Welcome to Today's Mexico, history, expats, vacations, & mexico travel

Current Photos and Essays

about Traveling and Living in México today; a México primer

Today's México


Planning some Mexican travel or a vacation? Start here with  Mexican history, locations, and a current photos

Near the Border


Essays and information on a México near the border with United States



Need something reviewed or checked out? We live in Mexico are very familiar with most cities and are always looking for an excuse to travel.


Today's México

  Mexico is the only country in North America with a language and culture that is totally non-Anglo. America is multi-cultured but within a generation or two most will identify themselves as Americans. Canada has a 20% French Canadian population and about a third of the population consider them selves of French decent but Mexico is border-to-border ocean-to-ocean Mexican. True it has a few pockets of Chinese, Amish, and Lebanese influence but not enough to change it's the culture. (not like French in Quebec or Cubans in Miami). México was under Spanish colonial rule and briefly French for three hundred years and has extensive old European architectural influence, Spanish Colonial to Baroque. It contains 33 world heritage sites more than anywhere else in the Americas. It has foods and drinks that are unique and recognized world wide as "Mexican'. When you visit México you are in a 'different land'. México is about 1/5 the size of The United States or Canada. It has about 122 million people, metro México City being the largest in Mexico and the western Hemisphere with over 21 million people. Amid the congestion it contains more museums than any other city in the Americas. It has been inhabited over 10,000 year and some of México’s archaeological ruins date back 2000 years. Building and highway projects still uncover new sites. Over 7 million of its inhabitants still speak one of 68 pre-Spanish native languages, most century’s old. Méxican geography varies from mountains, volcanoes, rain forest, deserts, to 5800 miles of coastline.  

To understand how México got where it is to day lets look at some Mexican history. Franciso Hernández de Córdoba is said to be the first European to land on Mexican soil in 1517. He was followed two years later by Hernán Cortéz the first of many conquistadors and thus began the end of the indigenous empires. The Aztecs were the first to go. In the next 100 years 20-30 million of the natives died in battle, by enslavement or disease. Just as in the United States of America small pox and measles killed more of the population than soldiers. It was a bad time to be a local.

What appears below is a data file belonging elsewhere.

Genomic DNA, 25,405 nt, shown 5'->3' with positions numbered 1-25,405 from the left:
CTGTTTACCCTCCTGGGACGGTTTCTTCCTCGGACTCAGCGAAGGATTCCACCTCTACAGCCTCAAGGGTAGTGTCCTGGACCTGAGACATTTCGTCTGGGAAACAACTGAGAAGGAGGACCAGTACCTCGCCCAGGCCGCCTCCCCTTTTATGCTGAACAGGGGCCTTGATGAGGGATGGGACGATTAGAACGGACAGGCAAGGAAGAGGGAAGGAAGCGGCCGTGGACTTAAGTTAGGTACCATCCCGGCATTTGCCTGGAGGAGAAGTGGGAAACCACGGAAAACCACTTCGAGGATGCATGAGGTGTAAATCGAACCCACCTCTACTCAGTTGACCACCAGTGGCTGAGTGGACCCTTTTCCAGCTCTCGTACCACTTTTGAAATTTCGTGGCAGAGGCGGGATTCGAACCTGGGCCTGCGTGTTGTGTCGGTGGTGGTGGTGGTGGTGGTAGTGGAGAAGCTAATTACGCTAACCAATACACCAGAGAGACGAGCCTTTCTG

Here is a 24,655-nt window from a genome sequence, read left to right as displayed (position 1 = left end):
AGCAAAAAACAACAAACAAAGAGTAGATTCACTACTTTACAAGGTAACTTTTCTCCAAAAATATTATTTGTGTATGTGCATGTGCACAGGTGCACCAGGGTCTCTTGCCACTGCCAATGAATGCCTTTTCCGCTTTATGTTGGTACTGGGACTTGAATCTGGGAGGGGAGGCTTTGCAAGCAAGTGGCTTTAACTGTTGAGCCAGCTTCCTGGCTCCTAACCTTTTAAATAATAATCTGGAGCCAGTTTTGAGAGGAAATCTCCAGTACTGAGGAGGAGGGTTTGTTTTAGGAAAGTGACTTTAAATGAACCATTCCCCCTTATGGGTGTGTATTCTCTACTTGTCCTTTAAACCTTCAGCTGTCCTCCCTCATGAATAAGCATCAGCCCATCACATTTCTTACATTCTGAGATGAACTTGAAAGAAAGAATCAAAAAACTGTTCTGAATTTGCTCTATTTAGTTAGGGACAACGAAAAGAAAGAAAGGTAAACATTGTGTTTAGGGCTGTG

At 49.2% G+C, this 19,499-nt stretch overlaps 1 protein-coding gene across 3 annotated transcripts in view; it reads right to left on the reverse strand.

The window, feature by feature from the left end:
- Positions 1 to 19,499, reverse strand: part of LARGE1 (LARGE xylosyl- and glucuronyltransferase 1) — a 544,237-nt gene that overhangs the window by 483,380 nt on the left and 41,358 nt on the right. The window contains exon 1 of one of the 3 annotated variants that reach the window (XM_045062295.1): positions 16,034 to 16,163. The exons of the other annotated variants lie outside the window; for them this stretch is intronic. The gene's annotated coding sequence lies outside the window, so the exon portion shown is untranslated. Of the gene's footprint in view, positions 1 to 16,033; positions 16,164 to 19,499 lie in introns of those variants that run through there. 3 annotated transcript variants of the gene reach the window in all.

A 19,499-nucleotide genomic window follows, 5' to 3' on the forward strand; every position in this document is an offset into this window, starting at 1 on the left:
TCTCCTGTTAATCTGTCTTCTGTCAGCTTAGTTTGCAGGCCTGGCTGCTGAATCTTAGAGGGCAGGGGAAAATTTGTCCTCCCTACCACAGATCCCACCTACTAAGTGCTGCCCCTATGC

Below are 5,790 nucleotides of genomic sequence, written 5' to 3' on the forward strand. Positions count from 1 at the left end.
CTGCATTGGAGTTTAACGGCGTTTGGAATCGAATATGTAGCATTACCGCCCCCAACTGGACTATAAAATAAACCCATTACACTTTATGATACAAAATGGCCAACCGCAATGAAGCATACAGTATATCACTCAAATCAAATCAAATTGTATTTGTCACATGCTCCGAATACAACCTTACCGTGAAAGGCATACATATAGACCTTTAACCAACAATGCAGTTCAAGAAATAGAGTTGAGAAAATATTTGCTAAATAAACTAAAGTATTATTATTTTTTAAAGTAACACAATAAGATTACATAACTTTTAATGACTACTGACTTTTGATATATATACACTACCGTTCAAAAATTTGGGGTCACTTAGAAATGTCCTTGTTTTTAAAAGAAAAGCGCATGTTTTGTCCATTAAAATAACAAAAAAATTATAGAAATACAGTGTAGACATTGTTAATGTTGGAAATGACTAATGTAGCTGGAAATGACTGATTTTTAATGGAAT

This was the start of the colonial building period in Neuva España as it was called in Europe. The Spanish built to protect themselves, protect trade routes then to protect souls. The first monasteries were started, built and financed by the Jesuit and Franciscans orders. They believed their mission was to convert the indigenous to Catholicism and spread the word of a Christian god. This was helped by a decree that unconverted ‘savages’ could be used as slaves while converts were just hired help. The Jesuits were granted huge tracts of land to help support their converts. In 1767 after a power struggle between the kingdom of Spain and Jesuits of the Vatican, the Jesuits lost and were exiled to Italy. Their lands later auctioned off by the crown, the 'hired help' got to stay and work.

The downtown sections of these old colonial cities comprise the now chic historical districts that businesses, artist, tourists and retirees flock to. Most have strict building codes that keep these areas looking old colonial. They regulate the physical appearance of doors, walls, visible roofs, and some dictate what building materials can be used. The old warehouse is now a BaNorte, the silver miners mansion a hotel. and the horse stables a parking lot.​ The cobble stone streets built for horses and carts now deal with an overload of cars, trucks and buses. Each city deals with this differently, most turn city center streets into pedestrian walkways either on weekends or full time.